In an open gondola hung beneath a shimmering cloud of plastic, a man ascends to the awesome height of 102,800 feet. He looks about him at a world that is not the world of man. The atmosphere of his planet lies beneath his feet. The velvet blackness of space is close enough to reach out and touch. He is absolutely alone. Then he jumps . . . ( From the blurb of 'The Long Lonely Leap' 196i)
Captain Joseph W. Kittinger, Jr., USAF (with Martin Caidin.) THE LONG, LONELY LEAP. E.P. Dutton & Company, N.Y. 1961.
Current Selling Prices
AVIATION / SPACE TRAVEL
Highly uncommon regularly published book that is much sought after. There are no copies currently for sale online. Back in the 1950s and early 1960s, well before liquid-fuel rockets were fully operational, a small group of military men made the first exploratory trips into the upper stratosphere to the edge of outer space in tiny capsules suspended beneath plastic balloons. They are sometimes referred to as 'the pre-astronauts.' Doctors, physicists, meteorologists, engineers, astronomers, and test pilots, they made great personal sacrifices and took great risks for the promise of high adventure and the opportunity to uncover a few secrets of the universe. One of their number, Capt. Joseph Kittinger, rode a balloon up to 103,000 feet in an open gondola and then stepped out and freefell to Earth, becoming the only person to break the sound barrier without a vehicle. Kittinger wrote the book with Martin Caidin, aviation writer, pilot, and author of over two dozen books, the two men flew and spent months together to re-create the amazing events of this story.
A good summary was posted on the Corinth Information Database in 1995:
"Beginning with his boyhood and youth in Florida, where he explored wilderness waterways and was a professional speedboat racer, Captain Kittinger describes his experiences as an Air Force aviation cadet, fighterbomber pilot and test pilot. In 1957 he soared to 96,000 feet in a sealed capsule as test pilot of Project Man High, the high-altitude balloon program studying man's ability to function usefully as part of a man-machine system in a near-space environment. Then, after work with the Escape Section of the Aerospace Medical Laboratory, Captain Kittinger became Chief and volunteer test subject of Project Excelsior, the program aimed at developing a parachute by which a man could survive escape at extreme altitudes. To put the new Beaupre chute, and related equipment developed by the team, to practical test, Captain Kittinger made his three great jumps-Excelsior I, II, and III.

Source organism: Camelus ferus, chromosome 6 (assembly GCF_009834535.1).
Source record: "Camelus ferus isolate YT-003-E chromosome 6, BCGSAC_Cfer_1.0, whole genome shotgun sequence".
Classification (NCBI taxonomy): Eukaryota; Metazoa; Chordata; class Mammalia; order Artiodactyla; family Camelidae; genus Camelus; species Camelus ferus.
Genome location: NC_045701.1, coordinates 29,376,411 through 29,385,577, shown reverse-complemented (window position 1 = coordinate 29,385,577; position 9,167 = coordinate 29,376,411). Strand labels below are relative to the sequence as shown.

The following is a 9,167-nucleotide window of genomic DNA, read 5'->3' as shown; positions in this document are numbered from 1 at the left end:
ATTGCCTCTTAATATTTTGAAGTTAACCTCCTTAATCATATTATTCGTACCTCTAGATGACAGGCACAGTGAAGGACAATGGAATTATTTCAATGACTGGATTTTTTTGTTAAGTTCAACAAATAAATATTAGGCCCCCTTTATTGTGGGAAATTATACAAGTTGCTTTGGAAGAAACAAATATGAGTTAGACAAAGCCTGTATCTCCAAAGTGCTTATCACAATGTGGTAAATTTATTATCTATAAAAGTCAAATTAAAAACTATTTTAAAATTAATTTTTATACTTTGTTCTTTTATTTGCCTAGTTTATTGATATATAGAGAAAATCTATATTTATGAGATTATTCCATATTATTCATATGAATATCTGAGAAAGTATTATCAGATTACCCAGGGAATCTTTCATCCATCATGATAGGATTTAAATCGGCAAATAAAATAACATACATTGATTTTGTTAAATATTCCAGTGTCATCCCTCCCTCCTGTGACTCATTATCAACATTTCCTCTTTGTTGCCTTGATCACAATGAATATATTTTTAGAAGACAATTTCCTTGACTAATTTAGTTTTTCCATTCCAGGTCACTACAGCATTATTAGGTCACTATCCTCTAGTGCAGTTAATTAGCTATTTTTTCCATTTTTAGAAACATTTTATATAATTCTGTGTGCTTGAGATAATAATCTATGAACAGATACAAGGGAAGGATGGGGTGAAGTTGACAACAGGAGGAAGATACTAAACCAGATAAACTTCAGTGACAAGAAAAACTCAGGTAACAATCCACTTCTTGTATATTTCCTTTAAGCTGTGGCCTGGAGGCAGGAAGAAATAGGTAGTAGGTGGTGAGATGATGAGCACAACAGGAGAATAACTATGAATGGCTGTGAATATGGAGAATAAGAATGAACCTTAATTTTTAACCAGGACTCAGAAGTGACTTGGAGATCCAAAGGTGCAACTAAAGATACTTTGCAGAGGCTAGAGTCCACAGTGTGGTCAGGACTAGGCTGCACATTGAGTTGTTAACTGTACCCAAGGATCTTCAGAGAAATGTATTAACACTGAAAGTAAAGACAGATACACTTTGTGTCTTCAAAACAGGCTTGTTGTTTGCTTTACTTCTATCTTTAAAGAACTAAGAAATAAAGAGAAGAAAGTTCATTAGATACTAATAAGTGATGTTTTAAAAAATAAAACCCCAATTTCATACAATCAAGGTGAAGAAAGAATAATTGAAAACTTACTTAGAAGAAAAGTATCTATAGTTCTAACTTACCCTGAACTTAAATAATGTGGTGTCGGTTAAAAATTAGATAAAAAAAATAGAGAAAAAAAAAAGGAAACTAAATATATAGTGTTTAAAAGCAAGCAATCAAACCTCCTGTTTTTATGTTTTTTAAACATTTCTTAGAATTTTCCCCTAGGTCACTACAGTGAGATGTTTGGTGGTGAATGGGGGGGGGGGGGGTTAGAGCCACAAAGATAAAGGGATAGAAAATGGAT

These courageous jumps reached their climax in his famous record leap from the very edge of space itself, almost 20 miles above the earth. This drop included a free fall lasting more than an incredible 4 1/2 minutes, during which Captain Kittinger reached a falling speed of 614 miles per hour before his parachute finally opened at 18,000 feet. Captain Kittinger describes the preparations for the balloon ascent, and the actual ascent itself. He tells of floating for eleven minutes in the alien world of space, 102,800 feet up. Then . . . the descent. Using an actual tape recording of his words as he fell, Kittinger relates his impressions, vividly re-creating this magnificent and terrifying experience."
In later life Joe Kittinger served three combat tours during the Vietnam War, flying a total of 483 missions, On March 1, 1972, he shot down a MIG-21 in air-to-air combat, and was later downed himself on May 11, 1972, just before the end of his tour. He spent 11 months as a prisoner of war in the "Hanoi Hilton". He was not a good prisoner.
VALUE? I hesitate to say 'sky high' but this appears to be an unfindable book. Wikipedia, which posits a reprint in November 2005 (didn't happen) says that 'surviving copies are expensive.' A National Geographic from December 1960 has an article about his jump and that can command $50. His signed photo can go for between $150 and $240. In the hands of a dealer from Ventura one could imagine a four figure price. No copies appear to have passed through ebay. A reprint could still happen- but try $500 for a fab copy of the 1961 first. [ W/Q ***]